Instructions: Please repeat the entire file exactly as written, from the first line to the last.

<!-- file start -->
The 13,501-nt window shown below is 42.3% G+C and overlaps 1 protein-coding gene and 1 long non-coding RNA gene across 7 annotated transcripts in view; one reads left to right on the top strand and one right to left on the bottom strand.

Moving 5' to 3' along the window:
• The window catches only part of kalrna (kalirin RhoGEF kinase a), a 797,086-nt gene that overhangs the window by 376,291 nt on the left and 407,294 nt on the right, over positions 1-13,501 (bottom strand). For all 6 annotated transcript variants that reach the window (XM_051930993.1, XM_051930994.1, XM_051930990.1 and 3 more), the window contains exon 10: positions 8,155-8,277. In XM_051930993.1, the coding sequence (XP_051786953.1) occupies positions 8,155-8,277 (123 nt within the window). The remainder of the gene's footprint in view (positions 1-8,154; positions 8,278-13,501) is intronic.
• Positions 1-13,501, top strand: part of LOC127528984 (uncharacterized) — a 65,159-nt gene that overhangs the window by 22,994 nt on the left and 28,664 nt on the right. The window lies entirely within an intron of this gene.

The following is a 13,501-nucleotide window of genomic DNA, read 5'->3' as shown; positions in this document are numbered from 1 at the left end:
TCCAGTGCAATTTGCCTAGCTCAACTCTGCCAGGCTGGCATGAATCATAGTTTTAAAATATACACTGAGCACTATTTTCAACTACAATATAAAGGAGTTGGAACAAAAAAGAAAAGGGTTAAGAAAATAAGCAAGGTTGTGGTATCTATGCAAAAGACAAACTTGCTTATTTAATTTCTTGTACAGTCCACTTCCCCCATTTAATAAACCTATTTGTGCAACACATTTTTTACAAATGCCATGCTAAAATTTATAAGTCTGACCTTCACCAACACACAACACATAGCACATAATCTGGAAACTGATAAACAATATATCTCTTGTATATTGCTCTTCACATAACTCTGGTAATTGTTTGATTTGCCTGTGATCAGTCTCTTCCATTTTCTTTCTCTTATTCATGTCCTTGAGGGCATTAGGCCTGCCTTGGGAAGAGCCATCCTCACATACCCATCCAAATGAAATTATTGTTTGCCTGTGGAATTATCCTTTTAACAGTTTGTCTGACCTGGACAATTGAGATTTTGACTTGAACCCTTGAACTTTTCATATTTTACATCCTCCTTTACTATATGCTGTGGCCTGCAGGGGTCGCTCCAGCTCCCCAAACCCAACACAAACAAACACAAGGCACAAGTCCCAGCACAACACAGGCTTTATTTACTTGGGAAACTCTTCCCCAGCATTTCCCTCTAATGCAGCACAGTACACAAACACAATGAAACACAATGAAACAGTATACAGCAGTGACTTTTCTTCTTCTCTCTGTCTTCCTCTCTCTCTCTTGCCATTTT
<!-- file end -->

The 13,501-nt window shown below is 42.3% G+C and overlaps 1 protein-coding gene and 1 long non-coding RNA gene across 7 annotated transcripts in view; one reads left to right on the top strand and one right to left on the bottom strand.

Moving 5' to 3' along the window:
• The window catches only part of kalrna (kalirin RhoGEF kinase a), a 797,086-nt gene that overhangs the window by 376,291 nt on the left and 407,294 nt on the right, over positions 1-13,501 (bottom strand). For all 6 annotated transcript variants that reach the window (XM_051930993.1, XM_051930994.1, XM_051930990.1 and 3 more), the window contains exon 10: positions 8,155-8,277. In XM_051930993.1, the coding sequence (XP_051786953.1) occupies positions 8,155-8,277 (123 nt within the window). The remainder of the gene's footprint in view (positions 1-8,154; positions 8,278-13,501) is intronic.
• Positions 1-13,501, top strand: part of LOC127528984 (uncharacterized) — a 65,159-nt gene that overhangs the window by 22,994 nt on the left and 28,664 nt on the right. The window lies entirely within an intron of this gene.

The following is a 13,501-nucleotide window of genomic DNA, read 5'->3' as shown; positions in this document are numbered from 1 at the left end:
TCCAGTGCAATTTGCCTAGCTCAACTCTGCCAGGCTGGCATGAATCATAGTTTTAAAATATACACTGAGCACTATTTTCAACTACAATATAAAGGAGTTGGAACAAAAAAGAAAAGGGTTAAGAAAATAAGCAAGGTTGTGGTATCTATGCAAAAGACAAACTTGCTTATTTAATTTCTTGTACAGTCCACTTCCCCCATTTAATAAACCTATTTGTGCAACACATTTTTTACAAATGCCATGCTAAAATTTATAAGTCTGACCTTCACCAACACACAACACATAGCACATAATCTGGAAACTGATAAACAATATATCTCTTGTATATTGCTCTTCACATAACTCTGGTAATTGTTTGATTTGCCTGTGATCAGTCTCTTCCATTTTCTTTCTCTTATTCATGTCCTTGAGGGCATTAGGCCTGCCTTGGGAAGAGCCATCCTCACATACCCATCCAAATGAAATTATTGTTTGCCTGTGGAATTATCCTTTTAACAGTTTGTCTGACCTGGACAATTGAGATTTTGACTTGAACCCTTGAACTTTTCATATTTTACATCCTCCTTTACTATATGCTGTGGCCTGCAGGGGTCGCTCCAGCTCCCCAAACCCAACACAAACAAACACAAGGCACAAGTCCCAGCACAACACAGGCTTTATTTACTTGGGAAACTCTTCCCCAGCATTTCCCTCTAATGCAGCACAGTACACAAACACAATGAAACACAATGAAACAGTATACAGCAGTGACTTTTCTTCTTCTCTCTGTCTTCCTCTCTCTCTCTTGCCATTTT